Whitmore also wrote a letter to the judge, saying that “when this ordeal is over with, I will make her my wife. I don’t have any colorful stories of her helping me or people close to me,” he helpfully adds. Tribby rented a house for Whitmore in Brunswick, Md., the “Love Shack,” and her defense lawyers’ brief is quick to point out that her legal address is the Brunswick Love Shack, not the Lovettsville home she shared with her current husband and parents.
In her guilty plea, Tribby agreed to forfeit virtually all of the various property she purchased, as well as the $5.7 million federal agents recovered after they arrested her on a plane coming back from Vegas with Whitmore. (Like
Judas Peter, Tribby denied her true love. While sitting next to Whitmore, federal agents asked if she was with anyone. She said no.)
Tribby also agreed to make $8.1 million in restitution, and prosecutors have suggested that she is hiding some of that somewhere. Her lawyers said she used the stolen money “to feed a compulsive gambling habit in a fruitless effort to win back the money she stole.” The lawyers said Wells Fargo has repaid the defrauded customers, which means the bank is now the official victim in the case.
Judges are accustomed to letters from defendants’ well-wishers (“My Daddy didn’t MEAN to shoot those 19 people” or “my co-worker will never again sell 46 kilos of cocaine”) and O’Grady likely will give them little weight.
So now what?
On Friday morning, O’Grady’s courtroom may well be full, the pews occupied by the Tribby faithful, some likely weeping. Tribby will stand and make a teary speech, undoubtedly invoking the Creator and His wisdom.
And then O’Grady will have a small decision to make.
Under the federal sentencing guidelines, Tribby faces a sentence of eight to 10 years (97 to 121 months). The guidelines are voluntary, but most judges follow them.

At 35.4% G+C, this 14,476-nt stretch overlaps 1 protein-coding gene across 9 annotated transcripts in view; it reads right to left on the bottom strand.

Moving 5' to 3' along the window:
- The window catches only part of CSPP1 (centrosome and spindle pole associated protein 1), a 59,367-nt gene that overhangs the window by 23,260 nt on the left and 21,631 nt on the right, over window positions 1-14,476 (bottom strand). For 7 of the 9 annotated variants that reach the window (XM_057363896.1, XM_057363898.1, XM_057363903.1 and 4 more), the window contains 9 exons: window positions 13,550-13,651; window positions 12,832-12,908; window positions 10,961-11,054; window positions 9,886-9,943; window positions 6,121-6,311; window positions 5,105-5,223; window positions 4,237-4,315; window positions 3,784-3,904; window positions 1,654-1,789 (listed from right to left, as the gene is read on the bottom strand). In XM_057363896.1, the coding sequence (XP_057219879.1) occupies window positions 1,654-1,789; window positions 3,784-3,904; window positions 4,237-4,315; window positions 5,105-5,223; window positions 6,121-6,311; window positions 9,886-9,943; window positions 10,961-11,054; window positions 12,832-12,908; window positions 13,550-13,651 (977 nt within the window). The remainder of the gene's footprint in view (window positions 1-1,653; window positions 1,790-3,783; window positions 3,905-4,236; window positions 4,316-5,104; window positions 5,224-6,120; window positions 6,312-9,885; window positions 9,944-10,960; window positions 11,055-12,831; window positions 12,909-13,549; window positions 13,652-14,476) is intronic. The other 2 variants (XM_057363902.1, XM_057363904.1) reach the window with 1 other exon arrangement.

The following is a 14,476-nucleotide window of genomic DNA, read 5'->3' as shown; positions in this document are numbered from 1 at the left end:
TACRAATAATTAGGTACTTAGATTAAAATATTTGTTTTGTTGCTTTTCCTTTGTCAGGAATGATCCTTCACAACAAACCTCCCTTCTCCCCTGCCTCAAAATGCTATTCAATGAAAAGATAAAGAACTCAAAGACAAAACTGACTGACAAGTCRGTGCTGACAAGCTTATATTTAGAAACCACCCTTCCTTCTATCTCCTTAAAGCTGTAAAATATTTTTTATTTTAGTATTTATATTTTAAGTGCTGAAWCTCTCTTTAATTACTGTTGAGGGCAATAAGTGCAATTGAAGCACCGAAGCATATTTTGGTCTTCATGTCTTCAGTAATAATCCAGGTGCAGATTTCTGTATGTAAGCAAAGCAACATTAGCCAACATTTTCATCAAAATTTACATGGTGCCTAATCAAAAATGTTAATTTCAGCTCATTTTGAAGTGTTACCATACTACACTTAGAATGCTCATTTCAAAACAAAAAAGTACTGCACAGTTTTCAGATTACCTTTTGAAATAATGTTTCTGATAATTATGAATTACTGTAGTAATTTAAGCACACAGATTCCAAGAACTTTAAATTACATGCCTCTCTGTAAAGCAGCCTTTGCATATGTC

Tribby’s lawyers are asking for a reduction in the guidelines for “acceptance of responsibility,” specifically the 14-page letter and Friday’s spontaneous show of remorse. That would reduce Tribby’s guideline range
to 70 to 87 months, and federal prosecutors said they would not oppose that reduction. (See UPDATE below.)
Tribby’s lawyer, public defender Kenneth Troccoli, argued that even 70 months is too harsh, and that Congress has irrationally ratcheted up the sentencing for white-collar crimes in recent years. As recently as 2000, the possible penalty for stealing between $10 million and $20 million was 46 to 57 months. Troccoli will argue for 70 months and to place Tribby in the federal women’s prison in West Virginia, so she can be close to her family.
So the judge must decide three things: First, whether Tribby has accepted responsibility, which would lower the recommended sentencing range; second, to use the guidelines at all; and, finally, whether or not to let Tribby stay close to home.
UPDATE: This item incorrectly stated that Tribby’s guideline range would be reduced from eight to 10 years to 70 to 87 months if she were granted an “acceptance of responsibility” reduction. Prosecutor Yoon told me after today’s sentencing that the “acceptance” reduction was already calculated into the guidelines, and that her range was still 97 to 121 months, though her sentencing brief would seem to indicate otherwise.
And then Judge O’Grady gave her 84 months, less than the guideline range. He also recommended her for prison in West Virginia. A full story will be appearing on this shortly.